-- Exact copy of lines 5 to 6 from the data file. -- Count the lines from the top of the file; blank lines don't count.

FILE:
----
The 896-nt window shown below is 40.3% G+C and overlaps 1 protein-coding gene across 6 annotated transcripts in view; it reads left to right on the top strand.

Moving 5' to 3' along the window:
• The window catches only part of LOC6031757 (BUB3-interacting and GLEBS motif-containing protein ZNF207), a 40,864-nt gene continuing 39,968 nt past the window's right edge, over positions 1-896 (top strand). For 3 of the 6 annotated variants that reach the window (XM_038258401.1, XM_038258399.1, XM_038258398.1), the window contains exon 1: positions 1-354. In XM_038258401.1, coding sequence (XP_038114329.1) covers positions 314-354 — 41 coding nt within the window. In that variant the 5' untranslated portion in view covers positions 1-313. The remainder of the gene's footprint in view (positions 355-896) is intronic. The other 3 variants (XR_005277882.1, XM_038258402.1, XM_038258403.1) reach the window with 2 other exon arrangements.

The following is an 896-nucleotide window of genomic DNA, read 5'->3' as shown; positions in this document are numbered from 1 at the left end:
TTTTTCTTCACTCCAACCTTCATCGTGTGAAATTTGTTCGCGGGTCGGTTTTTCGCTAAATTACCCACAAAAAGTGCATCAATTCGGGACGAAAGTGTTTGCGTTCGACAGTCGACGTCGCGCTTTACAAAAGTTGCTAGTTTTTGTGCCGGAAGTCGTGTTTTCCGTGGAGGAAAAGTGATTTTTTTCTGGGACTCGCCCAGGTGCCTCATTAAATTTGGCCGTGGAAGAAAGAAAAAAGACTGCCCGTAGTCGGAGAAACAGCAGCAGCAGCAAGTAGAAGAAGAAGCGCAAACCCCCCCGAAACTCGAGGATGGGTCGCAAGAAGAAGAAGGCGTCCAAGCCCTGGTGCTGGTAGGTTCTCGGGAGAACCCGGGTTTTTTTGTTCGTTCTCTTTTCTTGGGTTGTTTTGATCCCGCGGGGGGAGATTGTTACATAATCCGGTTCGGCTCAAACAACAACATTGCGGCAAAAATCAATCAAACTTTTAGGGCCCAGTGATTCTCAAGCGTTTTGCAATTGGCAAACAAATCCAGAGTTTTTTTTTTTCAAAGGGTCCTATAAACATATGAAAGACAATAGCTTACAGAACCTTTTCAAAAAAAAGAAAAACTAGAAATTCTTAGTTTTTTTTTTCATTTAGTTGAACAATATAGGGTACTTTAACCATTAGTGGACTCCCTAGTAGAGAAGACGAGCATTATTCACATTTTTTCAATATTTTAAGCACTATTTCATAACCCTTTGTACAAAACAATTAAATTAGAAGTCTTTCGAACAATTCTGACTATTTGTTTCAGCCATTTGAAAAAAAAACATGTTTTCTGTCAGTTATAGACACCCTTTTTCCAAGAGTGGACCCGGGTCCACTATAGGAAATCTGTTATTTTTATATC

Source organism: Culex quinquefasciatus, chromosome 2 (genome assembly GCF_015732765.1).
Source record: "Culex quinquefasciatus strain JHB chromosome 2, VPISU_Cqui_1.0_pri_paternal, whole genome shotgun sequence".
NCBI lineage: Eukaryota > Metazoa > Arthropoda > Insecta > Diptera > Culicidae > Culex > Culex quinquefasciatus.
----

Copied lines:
TTTTTCTTCACTCCAACCTTCATCGTGTGAAATTTGTTCGCGGGTCGGTTTTTCGCTAAATTACCCACAAAAAGTGCATCAATTCGGGACGAAAGTGTTTGCGTTCGACAGTCGACGTCGCGCTTTACAAAAGTTGCTAGTTTTTGTGCCGGAAGTCGTGTTTTCCGTGGAGGAAAAGTGATTTTTTTCTGGGACTCGCCCAGGTGCCTCATTAAATTTGGCCGTGGAAGAAAGAAAAAAGACTGCCCGTAGTCGGAGAAACAGCAGCAGCAGCAAGTAGAAGAAGAAGCGCAAACCCCCCCGAAACTCGAGGATGGGTCGCAAGAAGAAGAAGGCGTCCAAGCCCTGGTGCTGGTAGGTTCTCGGGAGAACCCGGGTTTTTTTGTTCGTTCTCTTTTCTTGGGTTGTTTTGATCCCGCGGGGGGAGATTGTTACATAATCCGGTTCGGCTCAAACAACAACATTGCGGCAAAAATCAATCAAACTTTTAGGGCCCAGTGATTCTCAAGCGTTTTGCAATTGGCAAACAAATCCAGAGTTTTTTTTTTTCAAAGGGTCCTATAAACATATGAAAGACAATAGCTTACAGAACCTTTTCAAAAAAAAGAAAAACTAGAAATTCTTAGTTTTTTTTTTCATTTAGTTGAACAATATAGGGTACTTTAACCATTAGTGGACTCCCTAGTAGAGAAGACGAGCATTATTCACATTTTTTCAATATTTTAAGCACTATTTCATAACCCTTTGTACAAAACAATTAAATTAGAAGTCTTTCGAACAATTCTGACTATTTGTTTCAGCCATTTGAAAAAAAAACATGTTTTCTGTCAGTTATAGACACCCTTTTTCCAAGAGTGGACCCGGGTCCACTATAGGAAATCTGTTATTTTTATATC

Source organism: Culex quinquefasciatus, chromosome 2 (genome assembly GCF_015732765.1).